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Last week eight metro mayors were elected to govern England's largest city regions. While the Conservatives cemented their position in parts of the former Red Wall, Labour made gains elsewhere, including in Southern England.

What do these results mean for people living in cities, and how will the Government respond to several new Labour metro mayors? To discuss these questions Andrew Carter is joined by Centre for Cities' Senior Analyst Anthony Breach.

On 6 May, around 20 million people in England will be voting to elect a metro mayor to lead on making important decisions at the local level in their city region. While the position of Mayor of London has existed since 2000, this year, Greater Manchester voters will be electing their metro mayor for the second time round and it will be the first election of its kind taking place in West Yorkshire.

What’s the current state of play in these three places? Which candidates are making waves? What challenges will they face post-election?

For this episode of City Talks, Andrew Carter is joined by Francesca Gains, Professor of Public Policy and Academic Co-Director of Policy@Manchester at the University of Manchester, Rob Parsons, Political Editor of The Yorkshire Post and Richard Brown, Interim Director at Centre for London, to get a sense of the state of play in Greater Manchester, West Yorkshire and London.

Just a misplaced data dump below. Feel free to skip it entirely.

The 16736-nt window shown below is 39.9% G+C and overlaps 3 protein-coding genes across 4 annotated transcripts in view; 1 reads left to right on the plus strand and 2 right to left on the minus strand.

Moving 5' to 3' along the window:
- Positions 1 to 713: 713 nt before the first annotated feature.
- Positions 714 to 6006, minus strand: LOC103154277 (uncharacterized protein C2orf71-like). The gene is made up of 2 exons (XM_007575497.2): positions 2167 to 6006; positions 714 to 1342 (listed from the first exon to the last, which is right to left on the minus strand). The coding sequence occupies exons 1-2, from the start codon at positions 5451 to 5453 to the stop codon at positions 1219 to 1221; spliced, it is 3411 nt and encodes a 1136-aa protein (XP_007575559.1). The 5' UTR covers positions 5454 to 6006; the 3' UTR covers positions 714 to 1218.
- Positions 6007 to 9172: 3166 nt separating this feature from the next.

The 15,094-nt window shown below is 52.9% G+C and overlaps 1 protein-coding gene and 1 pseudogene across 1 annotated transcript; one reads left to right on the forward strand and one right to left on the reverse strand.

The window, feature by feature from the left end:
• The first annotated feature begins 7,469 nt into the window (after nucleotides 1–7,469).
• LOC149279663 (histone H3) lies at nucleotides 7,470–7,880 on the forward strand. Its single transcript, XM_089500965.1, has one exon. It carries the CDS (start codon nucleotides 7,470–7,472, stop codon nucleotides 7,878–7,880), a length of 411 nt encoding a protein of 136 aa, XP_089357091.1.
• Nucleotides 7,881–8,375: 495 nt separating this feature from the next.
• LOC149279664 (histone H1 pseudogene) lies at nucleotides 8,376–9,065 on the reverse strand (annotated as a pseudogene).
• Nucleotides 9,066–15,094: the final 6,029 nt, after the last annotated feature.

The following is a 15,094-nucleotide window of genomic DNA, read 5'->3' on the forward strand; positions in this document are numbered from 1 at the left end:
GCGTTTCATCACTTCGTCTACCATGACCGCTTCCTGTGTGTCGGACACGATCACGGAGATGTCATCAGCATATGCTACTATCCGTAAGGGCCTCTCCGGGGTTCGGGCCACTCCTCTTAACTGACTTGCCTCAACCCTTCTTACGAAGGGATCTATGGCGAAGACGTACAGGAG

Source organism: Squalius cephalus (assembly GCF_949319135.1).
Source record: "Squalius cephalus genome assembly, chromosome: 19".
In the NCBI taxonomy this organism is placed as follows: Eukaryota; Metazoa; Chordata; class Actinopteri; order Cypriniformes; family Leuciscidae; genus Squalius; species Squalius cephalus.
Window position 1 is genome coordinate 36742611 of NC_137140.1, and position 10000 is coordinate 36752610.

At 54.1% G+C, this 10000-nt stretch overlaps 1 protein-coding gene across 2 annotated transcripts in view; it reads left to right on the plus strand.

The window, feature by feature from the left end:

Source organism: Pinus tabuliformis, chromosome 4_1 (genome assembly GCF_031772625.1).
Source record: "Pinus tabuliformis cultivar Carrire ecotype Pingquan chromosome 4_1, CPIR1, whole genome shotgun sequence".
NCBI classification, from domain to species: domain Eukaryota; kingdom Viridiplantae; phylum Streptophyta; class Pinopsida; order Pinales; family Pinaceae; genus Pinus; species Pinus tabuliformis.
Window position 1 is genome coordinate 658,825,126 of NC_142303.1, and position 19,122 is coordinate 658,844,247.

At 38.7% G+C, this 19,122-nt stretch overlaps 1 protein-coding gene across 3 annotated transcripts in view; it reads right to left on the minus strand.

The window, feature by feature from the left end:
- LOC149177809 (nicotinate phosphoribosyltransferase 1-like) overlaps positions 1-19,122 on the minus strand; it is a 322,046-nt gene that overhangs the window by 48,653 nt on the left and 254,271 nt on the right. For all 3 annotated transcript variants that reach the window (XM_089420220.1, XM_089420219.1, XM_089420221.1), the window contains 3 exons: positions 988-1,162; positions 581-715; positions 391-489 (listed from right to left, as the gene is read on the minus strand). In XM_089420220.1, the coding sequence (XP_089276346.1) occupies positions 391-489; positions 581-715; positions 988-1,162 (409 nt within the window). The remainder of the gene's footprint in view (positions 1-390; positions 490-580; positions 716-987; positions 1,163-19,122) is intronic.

As the UK’s Covid-19 vaccination programme progresses policy makers should be planning how to repair the economic damage done by the pandemic and build back better.

Centre for Cities’ latest research, in partnership with HSBC UK, examines how and where jobs were created following the last Financial Crisis to inform thinking about what is likely to happen post-Covid-19.

It found that the jobs crisis is bigger than realised and the economy will need to create almost ten million new private sector jobs just to reverse the damage done in the past year.

To discuss the paper in more detail, Andrew Carter is joined by Centre for Cities’ Senior Analyst Kathrin Enenkel and Researcher Tom Sells.

America’s Legacy Cities, which include the likes of Akron, Cleveland and Detroit, grew fast and large in the first half of the 20th Century, then underwent social and economic decline post World War II. These industrial cities share a common history, not dissimilar to the industrial cities of the North of England.

For this episode of City Talks, Chief Executive Andrew Carter is joined by Jason Segedy, Director of Planning and Urban Development for the City of Akron, Ohio and the Economic Innovation Group’s (EIG) first Legacy Cities Fellow, and Kenan Fikri, Director of Research and Policy Development at the EIG.

Together, they discuss the origins and aims of the Legacy Cities Programme, providing insight into the shared histories of America’s industrial heartland, as well as debating policy responses to the challenges and opportunities that these cities currently face.

The Economic Innovation Group’s Legacy Cities Series is a collection of research and commentary on America’s older industrial cities.

Kenan is the co-author of the Economic Innovation Group’s briefing Uplifting America’s Left Behind Places: A Roadmap for a More Equitable Economy.

Jason also writes a personal blog: Notes from the Underground.

This episode is part of the Centre for Cities City Talks series. Please rate, review and share the episode if you enjoyed it.

Coined in Paris, the idea of the 15 minute city is that people can access all the services and amenities they need in their daily lives within a 15 minute journey by foot or by bike. It’s a concept that has grown in popularity over the last 12 months in light of the Covid-19 pandemic and shifts towards remote working.

Will Covid-19 make the 15 minute city a reality?